Table 3 Concordance rates between Roche-NGS and Abbott RT-PCR.

In addition, we performed a thorough phylogenetic analysis of all the consensus sequences found in all the studied GTs to rule out the possibility of cross-contamination between samples in our Roche-NGS experiments. As shown in Fig. 1, no cross-contamination was found.

Figure 1
figure 1

Phylogenetic tree of consensus sequences built using data generated by the Roche-NGS for all patients in both single- and mixed-GT cohorts. Each coloured square represents a mixed-GT infection.


At present, HCV genotyping is still used in clinical practice and remains vital to determine the most appropriate antiviral regimen and treatment duration for each patient as well as for epidemiological studies6,24. In fact, HCV genotyping is recommended for the initial evaluation of HCV infected patients by international clinical guidelines25,26. The impact of mixed-GT infections on clinical care is not fully understood, but its presence may play an important role for treatment initiation when pangenotypic regimens are not available or are not going to be used. Although HCV infection by mixed GTs has been frequently reported3,10,27,28,29,30, the true incidence of HCV mixed infections is not yet clear because commercial genotyping assays are not intended to shed light on this issue and because the detection rate of mixed infections is highly variable depending on the methodology used and the geographic area. In our study, we describe how the Abbott RT-PCR genotyping assay performs compared to a Roche-NGS prototype. We have found a very good concordance between both assays for patients that are monoinfected with a single genotype. We have found a moderate concordance with Roche-NGS when Abbott RT-PCR reported a mixed infection.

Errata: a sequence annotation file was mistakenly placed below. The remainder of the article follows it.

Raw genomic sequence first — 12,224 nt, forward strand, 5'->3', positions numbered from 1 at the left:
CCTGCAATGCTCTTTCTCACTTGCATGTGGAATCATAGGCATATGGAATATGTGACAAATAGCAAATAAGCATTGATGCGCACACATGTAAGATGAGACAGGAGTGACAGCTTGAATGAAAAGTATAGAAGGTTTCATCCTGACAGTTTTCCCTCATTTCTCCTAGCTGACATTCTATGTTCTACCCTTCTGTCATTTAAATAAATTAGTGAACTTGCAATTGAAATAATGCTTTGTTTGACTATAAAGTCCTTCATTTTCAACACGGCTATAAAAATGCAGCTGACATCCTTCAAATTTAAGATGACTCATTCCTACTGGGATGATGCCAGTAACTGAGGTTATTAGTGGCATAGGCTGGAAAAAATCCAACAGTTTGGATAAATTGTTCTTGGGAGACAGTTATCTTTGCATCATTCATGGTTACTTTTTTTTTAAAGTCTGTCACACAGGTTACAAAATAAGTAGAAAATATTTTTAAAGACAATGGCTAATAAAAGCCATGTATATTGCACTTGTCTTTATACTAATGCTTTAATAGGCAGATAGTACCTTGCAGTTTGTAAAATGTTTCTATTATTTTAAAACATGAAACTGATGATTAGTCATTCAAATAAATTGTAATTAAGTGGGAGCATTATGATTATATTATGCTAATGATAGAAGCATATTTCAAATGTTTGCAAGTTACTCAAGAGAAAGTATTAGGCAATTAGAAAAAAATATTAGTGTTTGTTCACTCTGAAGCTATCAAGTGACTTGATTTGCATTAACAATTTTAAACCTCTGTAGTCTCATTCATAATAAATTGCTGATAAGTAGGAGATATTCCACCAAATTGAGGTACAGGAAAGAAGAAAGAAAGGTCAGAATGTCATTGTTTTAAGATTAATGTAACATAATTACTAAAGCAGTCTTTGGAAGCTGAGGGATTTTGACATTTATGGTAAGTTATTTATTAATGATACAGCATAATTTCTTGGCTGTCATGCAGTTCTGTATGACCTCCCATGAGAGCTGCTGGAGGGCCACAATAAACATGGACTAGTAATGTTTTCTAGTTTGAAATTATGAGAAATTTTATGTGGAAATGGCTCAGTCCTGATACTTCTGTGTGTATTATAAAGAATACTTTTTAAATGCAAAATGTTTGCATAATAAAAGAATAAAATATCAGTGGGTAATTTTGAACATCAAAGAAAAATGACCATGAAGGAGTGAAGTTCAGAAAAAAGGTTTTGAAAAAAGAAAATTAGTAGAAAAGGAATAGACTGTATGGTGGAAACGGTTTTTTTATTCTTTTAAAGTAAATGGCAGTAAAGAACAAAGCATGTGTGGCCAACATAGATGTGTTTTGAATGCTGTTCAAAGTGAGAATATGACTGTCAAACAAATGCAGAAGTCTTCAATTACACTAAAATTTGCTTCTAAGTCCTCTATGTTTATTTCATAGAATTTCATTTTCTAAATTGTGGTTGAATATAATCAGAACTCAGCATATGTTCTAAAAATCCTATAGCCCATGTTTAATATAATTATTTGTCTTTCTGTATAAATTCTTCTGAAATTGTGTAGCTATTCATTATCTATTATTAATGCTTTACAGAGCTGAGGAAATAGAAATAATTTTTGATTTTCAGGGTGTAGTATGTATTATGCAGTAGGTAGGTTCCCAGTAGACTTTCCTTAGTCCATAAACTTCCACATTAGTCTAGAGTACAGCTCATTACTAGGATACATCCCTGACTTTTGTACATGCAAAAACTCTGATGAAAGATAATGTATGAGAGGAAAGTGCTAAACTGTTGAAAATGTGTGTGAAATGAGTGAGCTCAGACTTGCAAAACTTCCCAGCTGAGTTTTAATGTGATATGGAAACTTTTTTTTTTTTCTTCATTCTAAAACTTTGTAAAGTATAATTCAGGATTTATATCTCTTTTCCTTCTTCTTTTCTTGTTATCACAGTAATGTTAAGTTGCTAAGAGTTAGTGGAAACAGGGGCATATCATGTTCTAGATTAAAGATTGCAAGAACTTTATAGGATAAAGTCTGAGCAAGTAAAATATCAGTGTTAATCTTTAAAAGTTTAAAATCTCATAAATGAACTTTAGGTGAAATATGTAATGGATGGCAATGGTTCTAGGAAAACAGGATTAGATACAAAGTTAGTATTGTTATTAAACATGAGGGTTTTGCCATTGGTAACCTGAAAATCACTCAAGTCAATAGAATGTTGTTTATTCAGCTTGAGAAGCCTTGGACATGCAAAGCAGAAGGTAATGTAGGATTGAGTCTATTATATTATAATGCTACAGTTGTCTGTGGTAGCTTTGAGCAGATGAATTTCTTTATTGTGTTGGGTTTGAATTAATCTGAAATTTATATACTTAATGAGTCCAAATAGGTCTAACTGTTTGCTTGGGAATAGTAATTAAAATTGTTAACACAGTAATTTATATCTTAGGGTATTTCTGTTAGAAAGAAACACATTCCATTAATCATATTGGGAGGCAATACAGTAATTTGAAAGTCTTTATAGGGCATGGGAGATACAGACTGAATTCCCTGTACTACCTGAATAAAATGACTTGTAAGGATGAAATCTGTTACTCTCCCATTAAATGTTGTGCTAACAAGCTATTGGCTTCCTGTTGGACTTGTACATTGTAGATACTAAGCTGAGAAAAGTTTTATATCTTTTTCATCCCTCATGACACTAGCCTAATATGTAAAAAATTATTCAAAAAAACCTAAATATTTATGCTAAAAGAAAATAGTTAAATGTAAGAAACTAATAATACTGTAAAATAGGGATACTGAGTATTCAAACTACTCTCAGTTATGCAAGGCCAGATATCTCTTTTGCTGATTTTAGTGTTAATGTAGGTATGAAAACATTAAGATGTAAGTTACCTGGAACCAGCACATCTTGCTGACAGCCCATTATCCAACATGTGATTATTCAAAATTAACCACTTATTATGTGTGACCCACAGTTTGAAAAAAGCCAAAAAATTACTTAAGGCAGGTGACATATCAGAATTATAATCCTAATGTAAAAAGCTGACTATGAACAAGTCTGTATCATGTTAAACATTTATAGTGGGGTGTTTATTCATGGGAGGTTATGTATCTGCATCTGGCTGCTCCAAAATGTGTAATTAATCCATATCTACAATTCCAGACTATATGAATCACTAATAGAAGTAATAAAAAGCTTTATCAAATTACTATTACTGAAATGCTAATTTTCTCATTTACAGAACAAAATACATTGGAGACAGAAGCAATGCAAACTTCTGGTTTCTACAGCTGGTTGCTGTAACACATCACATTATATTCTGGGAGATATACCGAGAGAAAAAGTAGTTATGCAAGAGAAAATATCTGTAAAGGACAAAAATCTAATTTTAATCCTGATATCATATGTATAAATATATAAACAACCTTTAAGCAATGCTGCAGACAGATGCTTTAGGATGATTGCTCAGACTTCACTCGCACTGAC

The Abbott RT-PCR assay is an easy handling, high-throughput, automated HCV genotyping method that can identify the GT in a short time. Admittedly, the main limitation of the Abbott RT-PCR assay and other currently available routine HCV genotyping assays is the inability to identify subtypes other than 1a and 1b. In addition, Abbott RT-PCR fails to subtype GT 1 samples occasionally. According to our results, most of those GTs 1 subtype not determined were identified as GT 1a when using Roche-NGS. Roche-NGS is considered a useful tool to detect minor viral variants because it generates millions of reads in a single run31, so it may help to rule out the incorrect assignment of mixed infections by routine methods. However, Roche-NGS protocols are very laborious and time consuming, and are difficult to implement, so far, in the routine laboratory. In addition, Roche-NGS targets only the NS5B region32,33, therefore, HCV infections that are due to HCV recombinants may be missed.